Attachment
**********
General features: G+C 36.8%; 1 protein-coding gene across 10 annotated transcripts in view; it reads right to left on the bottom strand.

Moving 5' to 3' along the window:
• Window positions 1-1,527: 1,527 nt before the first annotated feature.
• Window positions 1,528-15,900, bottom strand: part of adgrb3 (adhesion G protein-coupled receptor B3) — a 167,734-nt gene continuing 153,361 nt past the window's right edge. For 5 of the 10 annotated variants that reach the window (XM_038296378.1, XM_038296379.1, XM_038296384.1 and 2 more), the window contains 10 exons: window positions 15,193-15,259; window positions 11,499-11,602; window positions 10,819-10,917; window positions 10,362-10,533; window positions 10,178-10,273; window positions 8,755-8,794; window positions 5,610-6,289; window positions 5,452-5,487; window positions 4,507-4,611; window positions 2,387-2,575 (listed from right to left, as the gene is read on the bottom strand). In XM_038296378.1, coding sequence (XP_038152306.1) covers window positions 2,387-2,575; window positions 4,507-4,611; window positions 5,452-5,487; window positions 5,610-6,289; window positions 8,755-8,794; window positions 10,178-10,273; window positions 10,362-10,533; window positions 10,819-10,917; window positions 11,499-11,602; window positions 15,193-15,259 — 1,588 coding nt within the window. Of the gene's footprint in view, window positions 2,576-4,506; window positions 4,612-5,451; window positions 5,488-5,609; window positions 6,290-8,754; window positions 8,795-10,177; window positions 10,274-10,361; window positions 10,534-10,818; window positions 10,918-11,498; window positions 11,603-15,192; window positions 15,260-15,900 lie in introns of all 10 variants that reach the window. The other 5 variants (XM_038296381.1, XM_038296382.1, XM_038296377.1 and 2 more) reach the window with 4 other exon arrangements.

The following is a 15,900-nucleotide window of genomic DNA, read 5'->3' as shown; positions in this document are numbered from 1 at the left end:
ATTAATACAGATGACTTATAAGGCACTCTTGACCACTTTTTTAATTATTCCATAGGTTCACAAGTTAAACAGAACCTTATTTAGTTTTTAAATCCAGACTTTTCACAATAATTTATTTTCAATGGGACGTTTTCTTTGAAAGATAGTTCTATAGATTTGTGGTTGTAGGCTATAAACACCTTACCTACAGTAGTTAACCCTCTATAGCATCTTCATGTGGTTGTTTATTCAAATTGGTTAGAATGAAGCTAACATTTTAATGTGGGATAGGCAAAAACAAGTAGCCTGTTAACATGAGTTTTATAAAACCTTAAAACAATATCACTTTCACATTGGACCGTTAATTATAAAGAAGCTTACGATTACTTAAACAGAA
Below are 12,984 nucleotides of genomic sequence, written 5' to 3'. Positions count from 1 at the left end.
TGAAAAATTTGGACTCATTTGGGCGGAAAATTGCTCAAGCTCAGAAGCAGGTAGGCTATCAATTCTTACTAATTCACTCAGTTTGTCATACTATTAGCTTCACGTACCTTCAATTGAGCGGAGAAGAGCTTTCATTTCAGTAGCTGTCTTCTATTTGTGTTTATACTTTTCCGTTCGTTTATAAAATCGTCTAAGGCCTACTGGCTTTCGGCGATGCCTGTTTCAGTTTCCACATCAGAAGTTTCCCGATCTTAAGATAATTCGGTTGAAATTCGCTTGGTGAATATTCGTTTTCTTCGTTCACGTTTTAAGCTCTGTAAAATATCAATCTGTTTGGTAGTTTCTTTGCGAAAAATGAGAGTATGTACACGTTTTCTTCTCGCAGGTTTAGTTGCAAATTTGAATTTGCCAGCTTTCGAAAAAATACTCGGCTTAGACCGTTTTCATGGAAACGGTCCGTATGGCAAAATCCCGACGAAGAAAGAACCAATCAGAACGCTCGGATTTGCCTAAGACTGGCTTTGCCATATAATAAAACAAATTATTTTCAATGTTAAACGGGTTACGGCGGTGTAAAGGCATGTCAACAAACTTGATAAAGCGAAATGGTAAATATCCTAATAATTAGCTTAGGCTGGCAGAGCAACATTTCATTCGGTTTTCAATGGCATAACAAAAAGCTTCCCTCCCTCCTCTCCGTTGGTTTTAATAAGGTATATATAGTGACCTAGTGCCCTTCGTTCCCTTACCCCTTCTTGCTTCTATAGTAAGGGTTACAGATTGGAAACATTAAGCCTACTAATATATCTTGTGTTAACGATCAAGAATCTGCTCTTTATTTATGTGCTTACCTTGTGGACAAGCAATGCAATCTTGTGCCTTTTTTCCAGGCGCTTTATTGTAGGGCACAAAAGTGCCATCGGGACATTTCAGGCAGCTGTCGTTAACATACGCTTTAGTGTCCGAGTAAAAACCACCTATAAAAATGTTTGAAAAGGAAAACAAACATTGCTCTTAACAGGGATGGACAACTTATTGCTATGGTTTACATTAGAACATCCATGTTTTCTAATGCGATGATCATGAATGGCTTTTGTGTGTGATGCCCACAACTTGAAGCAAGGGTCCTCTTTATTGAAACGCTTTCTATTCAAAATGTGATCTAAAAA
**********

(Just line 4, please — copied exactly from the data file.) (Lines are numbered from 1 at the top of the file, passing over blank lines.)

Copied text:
• Window positions 1,528-15,900, bottom strand: part of adgrb3 (adhesion G protein-coupled receptor B3) — a 167,734-nt gene continuing 153,361 nt past the window's right edge. For 5 of the 10 annotated variants that reach the window (XM_038296378.1, XM_038296379.1, XM_038296384.1 and 2 more), the window contains 10 exons: window positions 15,193-15,259; window positions 11,499-11,602; window positions 10,819-10,917; window positions 10,362-10,533; window positions 10,178-10,273; window positions 8,755-8,794; window positions 5,610-6,289; window positions 5,452-5,487; window positions 4,507-4,611; window positions 2,387-2,575 (listed from right to left, as the gene is read on the bottom strand). In XM_038296378.1, coding sequence (XP_038152306.1) covers window positions 2,387-2,575; window positions 4,507-4,611; window positions 5,452-5,487; window positions 5,610-6,289; window positions 8,755-8,794; window positions 10,178-10,273; window positions 10,362-10,533; window positions 10,819-10,917; window positions 11,499-11,602; window positions 15,193-15,259 — 1,588 coding nt within the window. Of the gene's footprint in view, window positions 2,576-4,506; window positions 4,612-5,451; window positions 5,488-5,609; window positions 6,290-8,754; window positions 8,795-10,177; window positions 10,274-10,361; window positions 10,534-10,818; window positions 10,918-11,498; window positions 11,603-15,192; window positions 15,260-15,900 lie in introns of all 10 variants that reach the window. The other 5 variants (XM_038296381.1, XM_038296382.1, XM_038296377.1 and 2 more) reach the window with 4 other exon arrangements.